3 Ways For Photographers to Bring Out Their Artistic Flare

Image by Monoar

Photography is an art, a science, a practice, a hobby, a profession. Photography is not about the best camera or the best lenses. (Not to minimize the fact that we love our gear).

A photographer has the ability to see a moment, to see a subject and then capture it using a camera. From there, they make it come to life in post processing. This may be in the form of bringing the image to what they saw in the field, adding polish and refinements or adding dramatic artistic touches to give an altered reality perspective.

If you're really keen on taking your post processing techniques further and want to master some of them, The Art of Digital Blending Course is where it's at. Here you'll learn the art of Luminosity Masks and more.


by Sheen Watkins

With the vast array of post-processing tools, we have many creative methods to modify, enhance and add artistry to our images using own interpretation. We'll explore 3 examples of how post processing can add in creativity by slightly altering the reality of what was taken in the field.

3 Examples Of Adding Artistry To Our Images:

  1. Oil painting techniques
  2. Darkening and hard contrasts using a plug-in
  3. Pushing sliders in Lightroom to get different effects.

Oil Painting Techniques

On a recent bird photography trip to Arizona I had the opportunity to do a bit of photography in the historical Barrio area in downtown Tucson. A pallet of blues, greens, purples, reds, oranges and browns converged on every street.

The colorful stucco houses and structures were taken in the middle of the day. The Arizona bright sun radiated heat and created intense shadows during the noon hour. Even with a circular polarizer, the shadows were harsh and stark.

The lively, happy home below was fun to photograph with a wide-angle lens. I probably took 40 to 50 images from different angles as the right or not-so-right composition would convey a mood or ‘just another structure' in the Barrio.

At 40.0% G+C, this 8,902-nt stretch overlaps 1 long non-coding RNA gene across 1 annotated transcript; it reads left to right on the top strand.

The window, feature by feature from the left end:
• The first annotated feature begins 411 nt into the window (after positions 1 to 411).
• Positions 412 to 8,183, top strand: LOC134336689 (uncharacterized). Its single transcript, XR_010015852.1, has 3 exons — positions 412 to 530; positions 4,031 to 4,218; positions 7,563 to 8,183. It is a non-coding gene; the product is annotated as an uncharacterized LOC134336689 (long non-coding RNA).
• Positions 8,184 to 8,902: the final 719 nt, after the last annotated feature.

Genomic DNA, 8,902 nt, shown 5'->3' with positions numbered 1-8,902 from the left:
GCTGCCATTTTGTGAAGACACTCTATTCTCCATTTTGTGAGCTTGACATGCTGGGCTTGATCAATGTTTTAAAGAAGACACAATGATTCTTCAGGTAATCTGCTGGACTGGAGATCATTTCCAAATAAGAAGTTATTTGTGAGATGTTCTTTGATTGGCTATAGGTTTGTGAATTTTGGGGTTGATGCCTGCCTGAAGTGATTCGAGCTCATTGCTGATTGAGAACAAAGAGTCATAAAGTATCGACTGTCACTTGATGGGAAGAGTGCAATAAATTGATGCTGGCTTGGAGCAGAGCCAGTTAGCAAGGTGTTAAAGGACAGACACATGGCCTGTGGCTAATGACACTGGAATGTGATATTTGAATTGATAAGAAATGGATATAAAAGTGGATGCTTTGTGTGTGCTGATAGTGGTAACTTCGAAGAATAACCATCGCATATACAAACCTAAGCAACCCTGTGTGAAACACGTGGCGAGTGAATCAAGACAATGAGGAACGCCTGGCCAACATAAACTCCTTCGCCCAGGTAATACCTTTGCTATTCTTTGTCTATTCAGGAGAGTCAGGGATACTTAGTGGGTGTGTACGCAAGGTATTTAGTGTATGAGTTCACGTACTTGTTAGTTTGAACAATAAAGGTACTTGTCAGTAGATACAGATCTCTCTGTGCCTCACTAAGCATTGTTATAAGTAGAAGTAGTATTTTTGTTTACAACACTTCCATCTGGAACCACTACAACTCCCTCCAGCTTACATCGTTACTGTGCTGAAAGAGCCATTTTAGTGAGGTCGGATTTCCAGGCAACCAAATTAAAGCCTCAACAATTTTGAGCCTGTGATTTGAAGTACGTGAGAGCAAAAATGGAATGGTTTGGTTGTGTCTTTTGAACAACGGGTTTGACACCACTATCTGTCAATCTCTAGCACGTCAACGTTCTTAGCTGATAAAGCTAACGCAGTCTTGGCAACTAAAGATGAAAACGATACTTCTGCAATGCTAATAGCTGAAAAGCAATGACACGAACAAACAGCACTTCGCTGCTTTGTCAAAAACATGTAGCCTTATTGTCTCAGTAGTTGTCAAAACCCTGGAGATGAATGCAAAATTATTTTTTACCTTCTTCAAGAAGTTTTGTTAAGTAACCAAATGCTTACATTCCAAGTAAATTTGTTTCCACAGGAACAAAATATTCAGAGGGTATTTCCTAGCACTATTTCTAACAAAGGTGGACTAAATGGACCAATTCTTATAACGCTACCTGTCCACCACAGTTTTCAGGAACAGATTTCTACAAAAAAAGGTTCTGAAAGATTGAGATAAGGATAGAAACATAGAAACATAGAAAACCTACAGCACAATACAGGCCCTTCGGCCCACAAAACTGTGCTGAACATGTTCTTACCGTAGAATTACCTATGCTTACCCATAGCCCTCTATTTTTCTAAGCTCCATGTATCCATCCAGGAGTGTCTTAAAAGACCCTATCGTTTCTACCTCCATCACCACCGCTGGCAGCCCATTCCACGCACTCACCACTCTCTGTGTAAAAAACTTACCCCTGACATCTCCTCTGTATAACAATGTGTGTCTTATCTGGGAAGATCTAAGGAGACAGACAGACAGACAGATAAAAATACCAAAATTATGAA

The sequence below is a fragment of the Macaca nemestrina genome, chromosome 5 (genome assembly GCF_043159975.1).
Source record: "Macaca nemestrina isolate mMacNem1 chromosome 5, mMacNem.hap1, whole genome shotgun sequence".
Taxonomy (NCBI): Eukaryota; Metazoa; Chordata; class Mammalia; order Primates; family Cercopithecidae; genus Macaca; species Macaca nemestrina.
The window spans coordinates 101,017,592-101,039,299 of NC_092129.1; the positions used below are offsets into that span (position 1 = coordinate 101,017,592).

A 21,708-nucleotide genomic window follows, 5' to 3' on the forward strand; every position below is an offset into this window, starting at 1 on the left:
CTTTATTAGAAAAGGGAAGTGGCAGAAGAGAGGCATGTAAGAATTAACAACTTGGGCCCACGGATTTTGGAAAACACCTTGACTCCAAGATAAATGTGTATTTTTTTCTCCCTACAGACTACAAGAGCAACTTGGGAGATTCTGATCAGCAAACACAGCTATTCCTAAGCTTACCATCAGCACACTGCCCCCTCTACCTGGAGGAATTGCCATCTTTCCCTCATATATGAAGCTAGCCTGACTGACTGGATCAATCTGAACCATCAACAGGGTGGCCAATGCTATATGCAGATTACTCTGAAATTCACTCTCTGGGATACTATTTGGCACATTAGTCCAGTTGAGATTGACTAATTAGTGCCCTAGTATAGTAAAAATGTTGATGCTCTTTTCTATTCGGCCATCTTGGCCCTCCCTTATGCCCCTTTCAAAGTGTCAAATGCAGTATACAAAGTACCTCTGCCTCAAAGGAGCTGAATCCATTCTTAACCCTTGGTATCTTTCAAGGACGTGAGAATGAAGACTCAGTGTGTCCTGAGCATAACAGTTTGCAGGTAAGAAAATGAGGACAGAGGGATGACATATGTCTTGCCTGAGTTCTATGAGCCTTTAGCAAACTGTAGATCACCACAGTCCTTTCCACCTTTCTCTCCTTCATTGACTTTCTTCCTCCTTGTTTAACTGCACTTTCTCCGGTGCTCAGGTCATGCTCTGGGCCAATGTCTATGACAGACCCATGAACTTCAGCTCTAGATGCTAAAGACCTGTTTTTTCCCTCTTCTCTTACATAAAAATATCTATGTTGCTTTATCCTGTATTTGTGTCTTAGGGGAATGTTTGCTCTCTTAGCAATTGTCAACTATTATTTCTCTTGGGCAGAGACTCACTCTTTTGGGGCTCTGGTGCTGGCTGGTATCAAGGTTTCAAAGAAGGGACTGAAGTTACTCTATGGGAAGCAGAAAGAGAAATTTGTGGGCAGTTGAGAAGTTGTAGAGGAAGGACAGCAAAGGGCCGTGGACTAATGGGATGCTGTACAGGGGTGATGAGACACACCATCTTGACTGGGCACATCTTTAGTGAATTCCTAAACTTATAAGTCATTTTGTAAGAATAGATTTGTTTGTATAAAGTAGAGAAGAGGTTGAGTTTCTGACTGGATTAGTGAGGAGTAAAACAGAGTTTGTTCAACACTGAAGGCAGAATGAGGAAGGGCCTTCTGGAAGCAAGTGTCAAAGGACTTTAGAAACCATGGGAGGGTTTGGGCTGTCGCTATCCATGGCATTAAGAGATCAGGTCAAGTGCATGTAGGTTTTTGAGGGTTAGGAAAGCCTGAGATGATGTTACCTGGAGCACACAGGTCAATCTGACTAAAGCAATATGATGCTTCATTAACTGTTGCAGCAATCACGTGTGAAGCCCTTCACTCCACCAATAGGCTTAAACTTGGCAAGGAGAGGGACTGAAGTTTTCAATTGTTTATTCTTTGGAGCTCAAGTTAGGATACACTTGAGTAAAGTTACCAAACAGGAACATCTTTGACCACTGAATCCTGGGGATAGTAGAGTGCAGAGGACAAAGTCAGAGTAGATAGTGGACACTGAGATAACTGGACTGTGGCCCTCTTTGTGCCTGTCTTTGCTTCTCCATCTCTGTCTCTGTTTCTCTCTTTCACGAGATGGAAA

While surveying this home, I was already considering creative color post processing in addition to a traditional post-processing approach.

A 14-24mm lens with settings of f/13, ISO 250, 1/160 seconds was used. The first image was processed using Lightroom CC. Adjustments in the Basic, HSL and Detail panels were applied.


While I liked the processed photograph of the colorful home, the image didn't quite communicate the ‘storybook moment' the way my mind envisioned it at the time of taking the photograph.

The processed image was then loaded into Photoshop. I applied the following options of: Filter, Stylize, Oil Paint. In Oil Paint I maximized the processing options for the desired storybook effect.


by Sheen Watkins

The Art of Digital Blending Course is a Photoshop course designed to enable YOU to get the most from your images when you're processing them. Learn expert techniques to show off your work in a way that you intended!

Using a Plugin To Be More Creative

Google recently announced that Nik Collection is available at no cost. Nik's modules provide quick views of various presets that can be further edited in the plug-in or back in Lightroom or Photoshop.

In the Barrio district, many of the historic homes and apartments made of stucco had minimalist treatments. The one story living complex could easily have gone unnoticed for many. The bright green door, weathered stucco and deep wood trim served as a canvass to further edit using Nik's Color Efex Pro Module.

The two images below illustrate the doorway processed in Lightroom followed by a version further processed in Nik's Color Efex Pro using dark contrasts.


by Sheen Watkins

Making Use of Lightroom's Sliders

Springtime's flowers with significant edits illustrate that Lightroom has a powerful artistry element. The pink dogwood flowers taken with a macro looked like many of my other dogwood flower photographs. For a little something different, I pushed sliders ‘all the way' to the right and left in contrast, clarity, and in the HSL panel.


by Sheen Watkins

With over 350 million photos being uploaded to Facebook every day, photography has become a way of life. DSLR camera's opened a groundswell of amateur, enthusiast and professional photographers.

With a camera on every smartphone – selfies, group photos and other images are captured 24 hours a day, 7 days a week. Instagram's features have made creative edits top of mind when sharing photos from our smart devices.

With images taken from our DSLR's, add another layer of personal differentiation by ‘altering reality' to keep the creative juices flowing.

Further Resources

About Author

Sheen Watkins is a conservationist, wildlife photographer, instructor, author and photography writer. You can follow her photography on Facebook, Instagram and her website.

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